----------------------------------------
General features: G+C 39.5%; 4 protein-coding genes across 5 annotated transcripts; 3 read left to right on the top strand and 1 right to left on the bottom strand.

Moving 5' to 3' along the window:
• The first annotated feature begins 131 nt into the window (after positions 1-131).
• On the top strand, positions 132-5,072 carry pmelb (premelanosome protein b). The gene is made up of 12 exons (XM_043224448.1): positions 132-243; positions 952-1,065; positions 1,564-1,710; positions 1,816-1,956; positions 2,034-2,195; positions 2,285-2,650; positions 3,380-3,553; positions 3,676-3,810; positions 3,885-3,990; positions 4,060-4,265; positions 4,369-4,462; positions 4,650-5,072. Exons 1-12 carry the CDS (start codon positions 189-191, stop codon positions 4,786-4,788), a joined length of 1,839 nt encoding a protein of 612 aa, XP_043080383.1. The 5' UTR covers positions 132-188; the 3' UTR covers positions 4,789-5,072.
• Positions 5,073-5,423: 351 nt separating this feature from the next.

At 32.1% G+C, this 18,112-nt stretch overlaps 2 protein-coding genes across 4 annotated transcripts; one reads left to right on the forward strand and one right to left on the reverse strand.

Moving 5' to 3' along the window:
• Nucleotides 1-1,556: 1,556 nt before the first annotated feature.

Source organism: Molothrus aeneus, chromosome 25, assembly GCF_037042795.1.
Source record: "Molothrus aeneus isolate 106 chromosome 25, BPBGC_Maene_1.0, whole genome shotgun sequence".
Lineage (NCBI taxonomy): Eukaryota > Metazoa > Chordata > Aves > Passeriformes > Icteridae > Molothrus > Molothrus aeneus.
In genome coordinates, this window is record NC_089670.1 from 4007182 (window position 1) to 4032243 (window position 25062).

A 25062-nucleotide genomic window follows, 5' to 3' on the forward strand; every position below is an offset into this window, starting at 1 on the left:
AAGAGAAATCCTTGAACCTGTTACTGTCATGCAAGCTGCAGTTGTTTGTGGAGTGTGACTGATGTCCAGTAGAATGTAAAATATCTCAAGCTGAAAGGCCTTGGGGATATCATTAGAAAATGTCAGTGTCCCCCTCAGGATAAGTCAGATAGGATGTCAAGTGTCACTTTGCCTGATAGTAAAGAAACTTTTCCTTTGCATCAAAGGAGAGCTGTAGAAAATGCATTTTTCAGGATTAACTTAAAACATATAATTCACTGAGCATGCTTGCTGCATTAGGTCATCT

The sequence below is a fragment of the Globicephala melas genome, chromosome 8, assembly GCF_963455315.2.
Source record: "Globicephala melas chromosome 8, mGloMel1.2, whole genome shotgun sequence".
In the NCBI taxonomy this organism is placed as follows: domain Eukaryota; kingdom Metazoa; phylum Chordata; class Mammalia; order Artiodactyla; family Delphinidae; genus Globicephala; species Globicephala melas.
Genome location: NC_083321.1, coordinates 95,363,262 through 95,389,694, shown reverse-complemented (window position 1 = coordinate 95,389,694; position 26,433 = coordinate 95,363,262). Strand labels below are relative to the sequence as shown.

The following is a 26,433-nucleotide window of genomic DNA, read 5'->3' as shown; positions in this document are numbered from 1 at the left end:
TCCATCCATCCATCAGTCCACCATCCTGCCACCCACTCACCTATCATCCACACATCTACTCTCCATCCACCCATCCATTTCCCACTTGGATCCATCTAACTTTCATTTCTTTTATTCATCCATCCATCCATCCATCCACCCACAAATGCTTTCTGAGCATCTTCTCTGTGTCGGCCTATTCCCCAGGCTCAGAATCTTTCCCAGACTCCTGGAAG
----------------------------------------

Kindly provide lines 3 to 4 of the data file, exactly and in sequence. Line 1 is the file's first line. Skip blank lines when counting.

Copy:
• The first annotated feature begins 131 nt into the window (after positions 1-131).
• On the top strand, positions 132-5,072 carry pmelb (premelanosome protein b). The gene is made up of 12 exons (XM_043224448.1): positions 132-243; positions 952-1,065; positions 1,564-1,710; positions 1,816-1,956; positions 2,034-2,195; positions 2,285-2,650; positions 3,380-3,553; positions 3,676-3,810; positions 3,885-3,990; positions 4,060-4,265; positions 4,369-4,462; positions 4,650-5,072. Exons 1-12 carry the CDS (start codon positions 189-191, stop codon positions 4,786-4,788), a joined length of 1,839 nt encoding a protein of 612 aa, XP_043080383.1. The 5' UTR covers positions 132-188; the 3' UTR covers positions 4,789-5,072.